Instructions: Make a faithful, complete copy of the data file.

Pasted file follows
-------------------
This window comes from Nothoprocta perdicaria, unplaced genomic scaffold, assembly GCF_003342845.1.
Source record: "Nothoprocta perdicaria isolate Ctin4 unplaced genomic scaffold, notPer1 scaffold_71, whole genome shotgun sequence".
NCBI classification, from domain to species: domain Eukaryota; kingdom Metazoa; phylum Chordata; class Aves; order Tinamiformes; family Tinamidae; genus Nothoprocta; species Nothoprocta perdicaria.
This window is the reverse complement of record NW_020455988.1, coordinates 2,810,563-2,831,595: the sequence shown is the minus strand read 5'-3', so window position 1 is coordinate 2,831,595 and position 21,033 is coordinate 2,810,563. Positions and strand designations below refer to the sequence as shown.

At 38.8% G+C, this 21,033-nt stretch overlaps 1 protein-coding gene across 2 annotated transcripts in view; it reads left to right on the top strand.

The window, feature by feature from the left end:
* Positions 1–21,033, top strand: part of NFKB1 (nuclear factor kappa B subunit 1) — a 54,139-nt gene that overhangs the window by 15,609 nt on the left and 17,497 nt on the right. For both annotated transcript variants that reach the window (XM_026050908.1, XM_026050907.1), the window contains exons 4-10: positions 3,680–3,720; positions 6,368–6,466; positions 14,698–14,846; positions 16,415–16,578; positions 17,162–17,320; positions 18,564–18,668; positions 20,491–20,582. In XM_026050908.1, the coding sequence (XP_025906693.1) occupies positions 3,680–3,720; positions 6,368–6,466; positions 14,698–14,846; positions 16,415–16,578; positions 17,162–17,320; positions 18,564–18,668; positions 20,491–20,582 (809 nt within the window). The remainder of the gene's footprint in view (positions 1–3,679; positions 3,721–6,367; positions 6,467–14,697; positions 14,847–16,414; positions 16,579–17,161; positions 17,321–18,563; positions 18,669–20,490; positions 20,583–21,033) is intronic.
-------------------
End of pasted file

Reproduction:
This window comes from Nothoprocta perdicaria, unplaced genomic scaffold, assembly GCF_003342845.1.
Source record: "Nothoprocta perdicaria isolate Ctin4 unplaced genomic scaffold, notPer1 scaffold_71, whole genome shotgun sequence".
NCBI classification, from domain to species: domain Eukaryota; kingdom Metazoa; phylum Chordata; class Aves; order Tinamiformes; family Tinamidae; genus Nothoprocta; species Nothoprocta perdicaria.
This window is the reverse complement of record NW_020455988.1, coordinates 2,810,563-2,831,595: the sequence shown is the minus strand read 5'-3', so window position 1 is coordinate 2,831,595 and position 21,033 is coordinate 2,810,563. Positions and strand designations below refer to the sequence as shown.

At 38.8% G+C, this 21,033-nt stretch overlaps 1 protein-coding gene across 2 annotated transcripts in view; it reads left to right on the top strand.

The window, feature by feature from the left end:
* Positions 1–21,033, top strand: part of NFKB1 (nuclear factor kappa B subunit 1) — a 54,139-nt gene that overhangs the window by 15,609 nt on the left and 17,497 nt on the right. For both annotated transcript variants that reach the window (XM_026050908.1, XM_026050907.1), the window contains exons 4-10: positions 3,680–3,720; positions 6,368–6,466; positions 14,698–14,846; positions 16,415–16,578; positions 17,162–17,320; positions 18,564–18,668; positions 20,491–20,582. In XM_026050908.1, the coding sequence (XP_025906693.1) occupies positions 3,680–3,720; positions 6,368–6,466; positions 14,698–14,846; positions 16,415–16,578; positions 17,162–17,320; positions 18,564–18,668; positions 20,491–20,582 (809 nt within the window). The remainder of the gene's footprint in view (positions 1–3,679; positions 3,721–6,367; positions 6,467–14,697; positions 14,847–16,414; positions 16,579–17,161; positions 17,321–18,563; positions 18,669–20,490; positions 20,583–21,033) is intronic.